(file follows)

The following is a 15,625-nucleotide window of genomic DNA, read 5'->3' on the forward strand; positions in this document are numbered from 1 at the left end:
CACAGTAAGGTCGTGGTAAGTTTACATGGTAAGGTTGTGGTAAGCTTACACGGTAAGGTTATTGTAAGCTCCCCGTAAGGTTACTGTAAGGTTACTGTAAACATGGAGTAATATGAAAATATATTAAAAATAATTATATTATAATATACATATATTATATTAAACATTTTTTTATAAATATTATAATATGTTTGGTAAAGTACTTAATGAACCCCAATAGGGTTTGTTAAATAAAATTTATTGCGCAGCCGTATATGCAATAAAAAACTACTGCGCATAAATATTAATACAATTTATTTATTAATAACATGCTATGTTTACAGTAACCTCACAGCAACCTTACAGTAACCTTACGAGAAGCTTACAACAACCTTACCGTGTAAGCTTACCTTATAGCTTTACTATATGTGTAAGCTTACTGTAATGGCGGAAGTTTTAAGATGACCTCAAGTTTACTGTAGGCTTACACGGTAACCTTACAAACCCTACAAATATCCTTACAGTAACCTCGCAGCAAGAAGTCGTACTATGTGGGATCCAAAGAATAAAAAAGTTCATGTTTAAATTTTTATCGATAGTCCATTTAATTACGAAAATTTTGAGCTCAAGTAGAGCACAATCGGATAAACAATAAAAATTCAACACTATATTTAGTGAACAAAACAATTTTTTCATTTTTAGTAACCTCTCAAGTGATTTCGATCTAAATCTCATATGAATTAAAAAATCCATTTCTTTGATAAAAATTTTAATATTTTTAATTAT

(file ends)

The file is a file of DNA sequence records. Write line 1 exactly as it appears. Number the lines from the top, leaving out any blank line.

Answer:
The following is a 15,625-nucleotide window of genomic DNA, read 5'->3' on the forward strand; positions in this document are numbered from 1 at the left end: